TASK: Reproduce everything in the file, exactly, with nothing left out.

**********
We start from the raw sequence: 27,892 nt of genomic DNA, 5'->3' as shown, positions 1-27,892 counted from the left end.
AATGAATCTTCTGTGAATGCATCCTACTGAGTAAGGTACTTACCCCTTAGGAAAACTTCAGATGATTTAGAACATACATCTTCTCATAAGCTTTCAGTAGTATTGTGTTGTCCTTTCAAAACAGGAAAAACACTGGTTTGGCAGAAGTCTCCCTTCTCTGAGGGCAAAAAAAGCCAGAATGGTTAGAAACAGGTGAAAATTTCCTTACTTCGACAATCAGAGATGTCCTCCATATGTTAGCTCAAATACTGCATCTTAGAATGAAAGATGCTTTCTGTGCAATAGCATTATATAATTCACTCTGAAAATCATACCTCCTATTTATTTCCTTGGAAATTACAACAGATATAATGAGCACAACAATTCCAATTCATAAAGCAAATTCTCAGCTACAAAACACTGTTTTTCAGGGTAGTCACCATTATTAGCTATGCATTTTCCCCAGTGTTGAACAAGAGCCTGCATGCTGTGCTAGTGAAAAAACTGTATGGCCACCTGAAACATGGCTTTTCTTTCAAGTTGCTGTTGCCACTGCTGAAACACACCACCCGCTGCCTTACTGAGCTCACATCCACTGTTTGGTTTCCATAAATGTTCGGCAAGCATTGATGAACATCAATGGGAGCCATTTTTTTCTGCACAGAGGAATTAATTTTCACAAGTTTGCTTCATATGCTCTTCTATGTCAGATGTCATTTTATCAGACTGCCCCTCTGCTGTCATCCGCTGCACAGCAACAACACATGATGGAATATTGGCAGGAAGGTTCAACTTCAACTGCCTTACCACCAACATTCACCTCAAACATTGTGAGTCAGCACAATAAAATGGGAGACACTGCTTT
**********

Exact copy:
We start from the raw sequence: 27,892 nt of genomic DNA, 5'->3' as shown, positions 1-27,892 counted from the left end.
AATGAATCTTCTGTGAATGCATCCTACTGAGTAAGGTACTTACCCCTTAGGAAAACTTCAGATGATTTAGAACATACATCTTCTCATAAGCTTTCAGTAGTATTGTGTTGTCCTTTCAAAACAGGAAAAACACTGGTTTGGCAGAAGTCTCCCTTCTCTGAGGGCAAAAAAAGCCAGAATGGTTAGAAACAGGTGAAAATTTCCTTACTTCGACAATCAGAGATGTCCTCCATATGTTAGCTCAAATACTGCATCTTAGAATGAAAGATGCTTTCTGTGCAATAGCATTATATAATTCACTCTGAAAATCATACCTCCTATTTATTTCCTTGGAAATTACAACAGATATAATGAGCACAACAATTCCAATTCATAAAGCAAATTCTCAGCTACAAAACACTGTTTTTCAGGGTAGTCACCATTATTAGCTATGCATTTTCCCCAGTGTTGAACAAGAGCCTGCATGCTGTGCTAGTGAAAAAACTGTATGGCCACCTGAAACATGGCTTTTCTTTCAAGTTGCTGTTGCCACTGCTGAAACACACCACCCGCTGCCTTACTGAGCTCACATCCACTGTTTGGTTTCCATAAATGTTCGGCAAGCATTGATGAACATCAATGGGAGCCATTTTTTTCTGCACAGAGGAATTAATTTTCACAAGTTTGCTTCATATGCTCTTCTATGTCAGATGTCATTTTATCAGACTGCCCCTCTGCTGTCATCCGCTGCACAGCAACAACACATGATGGAATATTGGCAGGAAGGTTCAACTTCAACTGCCTTACCACCAACATTCACCTCAAACATTGTGAGTCAGCACAATAAAATGGGAGACACTGCTTT